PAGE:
Minnie Goez (Bel Powley) is a talented comic book artist who at 15 years of age laments the fact that she is still a virgin. It is the mid-1970s and the sexual revolution is underway along with the media coverage of the kidnapping of Patty Hearst. A tide of complicated emotions swirl through Minnie's body and mind. She begins keeping a diary in which she reveals her disappointments, fears, and yearning for intimacy in a meaningful relationship.

Her mother Charlotte (Kristen Wiig) is not the best role model for Minnie and her younger sister Gretel (Abigail Wait); she is divorced from her children's stepfather Pascal (Christopher Meloni) and dating Monroe (Alexander Skarsgard). These adults are just going with the flow and improvising their lives along the way. Monroe has dreams of retiring at 45 and sailing around the world. He is a laid-back bohemian who succumbs to his urges to have sex with Minnie even though he knows it is wrong. Once she has experienced intercourse, the teenager becomes obsessed with it.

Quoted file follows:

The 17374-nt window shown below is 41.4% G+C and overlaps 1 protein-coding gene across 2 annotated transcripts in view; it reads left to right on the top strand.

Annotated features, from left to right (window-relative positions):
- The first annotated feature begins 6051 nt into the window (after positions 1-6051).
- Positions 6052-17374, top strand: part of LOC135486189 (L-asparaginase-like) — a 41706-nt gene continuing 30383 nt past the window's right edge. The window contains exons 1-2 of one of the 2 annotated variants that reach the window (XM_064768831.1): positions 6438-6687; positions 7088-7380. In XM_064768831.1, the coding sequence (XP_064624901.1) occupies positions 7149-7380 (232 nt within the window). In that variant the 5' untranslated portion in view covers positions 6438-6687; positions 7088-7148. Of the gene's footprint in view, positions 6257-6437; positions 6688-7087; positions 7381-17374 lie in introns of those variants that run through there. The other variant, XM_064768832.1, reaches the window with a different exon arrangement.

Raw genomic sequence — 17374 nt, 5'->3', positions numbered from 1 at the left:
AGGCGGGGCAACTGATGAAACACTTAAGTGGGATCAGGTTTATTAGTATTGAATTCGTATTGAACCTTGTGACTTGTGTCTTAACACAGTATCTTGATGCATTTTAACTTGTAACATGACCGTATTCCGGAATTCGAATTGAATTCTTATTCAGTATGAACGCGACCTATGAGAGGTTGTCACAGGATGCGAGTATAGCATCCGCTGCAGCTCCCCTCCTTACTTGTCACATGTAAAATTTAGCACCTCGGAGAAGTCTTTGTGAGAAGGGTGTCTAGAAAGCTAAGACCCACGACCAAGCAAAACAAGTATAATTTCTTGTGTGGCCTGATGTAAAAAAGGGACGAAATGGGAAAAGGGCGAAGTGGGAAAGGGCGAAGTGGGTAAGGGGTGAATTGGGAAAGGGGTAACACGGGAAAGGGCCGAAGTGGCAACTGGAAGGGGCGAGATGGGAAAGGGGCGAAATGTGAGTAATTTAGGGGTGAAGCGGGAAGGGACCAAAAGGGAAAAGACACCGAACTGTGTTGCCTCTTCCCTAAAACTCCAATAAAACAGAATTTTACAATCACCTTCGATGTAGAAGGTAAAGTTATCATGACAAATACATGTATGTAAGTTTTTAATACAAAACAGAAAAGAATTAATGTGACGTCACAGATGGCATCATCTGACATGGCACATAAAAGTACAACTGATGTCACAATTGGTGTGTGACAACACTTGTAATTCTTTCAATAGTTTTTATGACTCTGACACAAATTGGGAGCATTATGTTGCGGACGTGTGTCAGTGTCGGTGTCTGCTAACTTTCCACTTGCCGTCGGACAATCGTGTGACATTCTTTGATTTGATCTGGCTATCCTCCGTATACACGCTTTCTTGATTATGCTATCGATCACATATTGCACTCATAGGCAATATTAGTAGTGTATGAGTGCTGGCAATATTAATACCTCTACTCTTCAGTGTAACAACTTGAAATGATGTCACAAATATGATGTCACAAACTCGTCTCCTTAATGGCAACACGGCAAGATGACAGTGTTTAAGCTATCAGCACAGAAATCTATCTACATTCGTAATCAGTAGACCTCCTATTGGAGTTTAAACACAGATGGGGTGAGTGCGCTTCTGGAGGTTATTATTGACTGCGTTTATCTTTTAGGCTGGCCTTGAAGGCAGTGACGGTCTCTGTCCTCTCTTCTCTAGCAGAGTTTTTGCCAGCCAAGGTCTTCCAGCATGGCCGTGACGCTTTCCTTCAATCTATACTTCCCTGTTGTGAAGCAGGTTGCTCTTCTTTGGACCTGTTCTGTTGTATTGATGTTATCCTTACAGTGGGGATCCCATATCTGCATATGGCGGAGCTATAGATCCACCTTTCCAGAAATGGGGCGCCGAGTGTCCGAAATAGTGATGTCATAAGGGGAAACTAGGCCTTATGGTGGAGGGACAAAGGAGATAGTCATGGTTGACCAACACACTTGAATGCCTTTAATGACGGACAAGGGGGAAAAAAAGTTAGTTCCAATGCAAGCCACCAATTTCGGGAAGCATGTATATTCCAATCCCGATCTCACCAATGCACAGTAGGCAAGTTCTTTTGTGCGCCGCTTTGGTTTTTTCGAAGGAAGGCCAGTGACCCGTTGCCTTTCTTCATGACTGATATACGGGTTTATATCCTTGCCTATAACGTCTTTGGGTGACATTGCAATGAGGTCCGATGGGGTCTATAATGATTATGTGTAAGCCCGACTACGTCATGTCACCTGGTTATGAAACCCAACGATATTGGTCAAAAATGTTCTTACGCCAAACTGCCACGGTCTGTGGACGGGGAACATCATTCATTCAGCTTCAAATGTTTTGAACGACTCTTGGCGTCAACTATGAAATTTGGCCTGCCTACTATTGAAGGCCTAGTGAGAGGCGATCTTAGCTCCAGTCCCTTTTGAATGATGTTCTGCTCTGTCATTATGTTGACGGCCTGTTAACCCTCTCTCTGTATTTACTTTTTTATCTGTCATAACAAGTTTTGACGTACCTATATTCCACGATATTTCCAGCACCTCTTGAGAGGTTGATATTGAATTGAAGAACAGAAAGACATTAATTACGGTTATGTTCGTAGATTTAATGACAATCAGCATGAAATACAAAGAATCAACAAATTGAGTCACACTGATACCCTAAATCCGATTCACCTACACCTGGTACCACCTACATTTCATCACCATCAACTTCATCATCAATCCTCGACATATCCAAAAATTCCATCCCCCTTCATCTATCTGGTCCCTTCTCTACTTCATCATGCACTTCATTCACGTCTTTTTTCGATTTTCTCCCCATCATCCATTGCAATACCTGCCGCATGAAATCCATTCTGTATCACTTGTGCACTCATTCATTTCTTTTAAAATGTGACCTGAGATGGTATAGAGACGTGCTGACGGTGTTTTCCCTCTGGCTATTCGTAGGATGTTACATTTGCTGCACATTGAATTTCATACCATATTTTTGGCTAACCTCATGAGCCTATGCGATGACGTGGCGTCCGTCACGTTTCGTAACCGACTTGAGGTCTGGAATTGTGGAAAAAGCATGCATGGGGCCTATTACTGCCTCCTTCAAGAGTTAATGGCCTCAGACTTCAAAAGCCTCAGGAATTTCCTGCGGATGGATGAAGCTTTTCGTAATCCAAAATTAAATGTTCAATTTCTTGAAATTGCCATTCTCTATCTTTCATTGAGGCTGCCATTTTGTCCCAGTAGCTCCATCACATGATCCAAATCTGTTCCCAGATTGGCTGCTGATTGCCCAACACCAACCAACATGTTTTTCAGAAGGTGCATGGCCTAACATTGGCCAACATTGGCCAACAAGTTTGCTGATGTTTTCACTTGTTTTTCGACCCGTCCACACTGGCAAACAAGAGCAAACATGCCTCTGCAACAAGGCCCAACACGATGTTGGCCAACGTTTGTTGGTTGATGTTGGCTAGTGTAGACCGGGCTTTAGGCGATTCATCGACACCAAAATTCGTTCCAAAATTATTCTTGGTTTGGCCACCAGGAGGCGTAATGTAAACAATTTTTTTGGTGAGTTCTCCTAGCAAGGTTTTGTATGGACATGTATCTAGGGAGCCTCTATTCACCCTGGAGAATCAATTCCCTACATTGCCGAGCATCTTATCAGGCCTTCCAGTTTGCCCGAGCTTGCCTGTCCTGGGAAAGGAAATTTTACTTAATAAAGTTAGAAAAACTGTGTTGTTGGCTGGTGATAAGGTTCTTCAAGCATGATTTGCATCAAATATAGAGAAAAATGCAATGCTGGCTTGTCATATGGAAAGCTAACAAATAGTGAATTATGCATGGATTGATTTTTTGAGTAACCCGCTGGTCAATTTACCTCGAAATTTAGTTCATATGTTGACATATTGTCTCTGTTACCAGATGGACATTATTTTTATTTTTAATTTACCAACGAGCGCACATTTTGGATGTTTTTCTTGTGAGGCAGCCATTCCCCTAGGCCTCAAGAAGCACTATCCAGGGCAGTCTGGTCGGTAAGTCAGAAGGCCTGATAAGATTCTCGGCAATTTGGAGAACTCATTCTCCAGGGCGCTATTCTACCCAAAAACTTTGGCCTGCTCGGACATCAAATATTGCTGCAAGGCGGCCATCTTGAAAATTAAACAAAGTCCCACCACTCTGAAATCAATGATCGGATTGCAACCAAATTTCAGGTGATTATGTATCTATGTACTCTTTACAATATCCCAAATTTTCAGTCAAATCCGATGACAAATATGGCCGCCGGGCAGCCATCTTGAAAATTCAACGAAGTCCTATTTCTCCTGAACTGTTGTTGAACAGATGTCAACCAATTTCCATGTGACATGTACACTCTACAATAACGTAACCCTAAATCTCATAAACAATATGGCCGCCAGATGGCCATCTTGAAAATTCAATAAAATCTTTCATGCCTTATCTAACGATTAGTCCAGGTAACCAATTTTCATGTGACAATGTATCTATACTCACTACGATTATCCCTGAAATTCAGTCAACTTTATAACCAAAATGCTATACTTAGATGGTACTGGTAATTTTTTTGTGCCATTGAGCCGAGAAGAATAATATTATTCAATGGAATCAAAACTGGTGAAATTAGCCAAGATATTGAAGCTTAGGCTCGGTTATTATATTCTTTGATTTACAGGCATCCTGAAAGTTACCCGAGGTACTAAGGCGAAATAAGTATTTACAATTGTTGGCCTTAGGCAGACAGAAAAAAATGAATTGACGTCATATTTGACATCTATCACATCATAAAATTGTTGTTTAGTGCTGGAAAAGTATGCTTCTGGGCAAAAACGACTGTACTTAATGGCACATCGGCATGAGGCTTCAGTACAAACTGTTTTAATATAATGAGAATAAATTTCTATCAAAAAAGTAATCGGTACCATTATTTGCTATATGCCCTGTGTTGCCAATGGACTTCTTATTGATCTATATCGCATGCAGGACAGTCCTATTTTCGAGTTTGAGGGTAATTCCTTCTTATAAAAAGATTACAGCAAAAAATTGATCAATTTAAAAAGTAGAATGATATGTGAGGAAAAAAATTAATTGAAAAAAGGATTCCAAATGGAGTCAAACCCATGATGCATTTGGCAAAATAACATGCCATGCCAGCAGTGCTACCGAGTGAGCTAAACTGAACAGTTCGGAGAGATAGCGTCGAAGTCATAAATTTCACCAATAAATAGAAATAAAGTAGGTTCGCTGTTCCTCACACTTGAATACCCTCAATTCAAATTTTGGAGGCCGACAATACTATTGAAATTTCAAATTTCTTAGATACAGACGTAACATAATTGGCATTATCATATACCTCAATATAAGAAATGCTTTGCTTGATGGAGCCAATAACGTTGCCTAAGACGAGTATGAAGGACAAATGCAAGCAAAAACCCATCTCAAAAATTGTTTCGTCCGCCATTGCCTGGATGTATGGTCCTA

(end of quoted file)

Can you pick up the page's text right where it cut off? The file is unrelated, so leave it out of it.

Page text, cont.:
Her only real friend is Kimmie (Madeleine Waters) who prides herself on the large number of blow-jobs she has given men and boys. Minnie finds sex with a rich boy unfulfilling, then has several erotic encounters with a mysterious teenage junkie Tabatha (Margarita Levieva), which open her to lesbian sexual adventures. Minnie tries to process her raging emotions through her cartoons which are inspired by Aline Kominsky, whose Twisted Sister comix provide an outlet for her wildest fantasies.

Writer and director Marielle Heller has adapted Phoebe Gloeckner's work which has been called a hybrid between a conventional and graphic novel. She draws out a poignant performance from Bel Powley as she glides between scenes where she comes across as a child and others where she seems like an adult. She also shuttles between being an innocent and a young hedonist.

Heller refuses to moralize about Minnie's experiences and each moviegoer will have to come to his/her own assessments of all the boundary breaking events in this bold tale. It which manages to affirm sex while at the same time depicting its inadequacies as a healing balm for all our woes. It is refreshing to see another film focused totally on female adolescence in an era when so many stories about young men dominate the multiplex.